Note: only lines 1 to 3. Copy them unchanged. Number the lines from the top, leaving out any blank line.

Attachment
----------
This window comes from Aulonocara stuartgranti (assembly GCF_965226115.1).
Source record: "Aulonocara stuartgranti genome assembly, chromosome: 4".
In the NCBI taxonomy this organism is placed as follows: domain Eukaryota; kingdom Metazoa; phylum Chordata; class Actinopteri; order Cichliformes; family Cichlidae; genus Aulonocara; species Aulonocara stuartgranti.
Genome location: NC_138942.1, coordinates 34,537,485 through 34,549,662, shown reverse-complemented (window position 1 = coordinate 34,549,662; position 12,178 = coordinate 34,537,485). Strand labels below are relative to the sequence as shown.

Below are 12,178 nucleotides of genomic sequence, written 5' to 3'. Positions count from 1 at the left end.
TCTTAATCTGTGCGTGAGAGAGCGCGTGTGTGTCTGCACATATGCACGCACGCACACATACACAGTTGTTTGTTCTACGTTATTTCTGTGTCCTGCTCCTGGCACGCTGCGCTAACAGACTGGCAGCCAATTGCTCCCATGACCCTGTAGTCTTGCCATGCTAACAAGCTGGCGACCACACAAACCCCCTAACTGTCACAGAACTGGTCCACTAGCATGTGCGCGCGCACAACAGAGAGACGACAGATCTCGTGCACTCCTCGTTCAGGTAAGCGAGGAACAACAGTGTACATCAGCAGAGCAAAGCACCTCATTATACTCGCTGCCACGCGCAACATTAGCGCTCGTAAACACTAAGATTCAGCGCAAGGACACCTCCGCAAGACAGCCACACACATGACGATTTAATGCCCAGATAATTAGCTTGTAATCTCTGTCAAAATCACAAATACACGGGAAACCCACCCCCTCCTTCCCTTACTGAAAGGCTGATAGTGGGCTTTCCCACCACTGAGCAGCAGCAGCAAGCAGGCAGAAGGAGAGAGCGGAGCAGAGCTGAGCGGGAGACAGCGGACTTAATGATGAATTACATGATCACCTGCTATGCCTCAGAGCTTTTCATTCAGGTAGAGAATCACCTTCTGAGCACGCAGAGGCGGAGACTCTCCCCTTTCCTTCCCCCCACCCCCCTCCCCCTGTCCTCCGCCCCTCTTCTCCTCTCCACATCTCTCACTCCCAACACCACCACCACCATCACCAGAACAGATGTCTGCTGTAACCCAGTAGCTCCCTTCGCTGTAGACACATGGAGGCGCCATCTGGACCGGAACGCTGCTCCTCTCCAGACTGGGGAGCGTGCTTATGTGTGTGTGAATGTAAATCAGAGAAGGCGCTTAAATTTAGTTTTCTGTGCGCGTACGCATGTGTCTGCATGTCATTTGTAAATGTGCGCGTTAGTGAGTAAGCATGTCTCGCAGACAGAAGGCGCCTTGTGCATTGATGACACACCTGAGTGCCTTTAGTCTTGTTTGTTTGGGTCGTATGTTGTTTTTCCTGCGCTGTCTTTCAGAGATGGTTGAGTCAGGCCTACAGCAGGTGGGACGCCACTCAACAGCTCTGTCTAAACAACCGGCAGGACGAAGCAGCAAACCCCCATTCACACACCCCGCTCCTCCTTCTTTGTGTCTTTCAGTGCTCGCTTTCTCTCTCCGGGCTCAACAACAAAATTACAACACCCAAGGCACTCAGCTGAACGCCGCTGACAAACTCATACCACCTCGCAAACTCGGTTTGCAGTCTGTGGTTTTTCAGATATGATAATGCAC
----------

This window comes from Aulonocara stuartgranti (assembly GCF_965226115.1).
Source record: "Aulonocara stuartgranti genome assembly, chromosome: 4".
In the NCBI taxonomy this organism is placed as follows: domain Eukaryota; kingdom Metazoa; phylum Chordata; class Actinopteri; order Cichliformes; family Cichlidae; genus Aulonocara; species Aulonocara stuartgranti.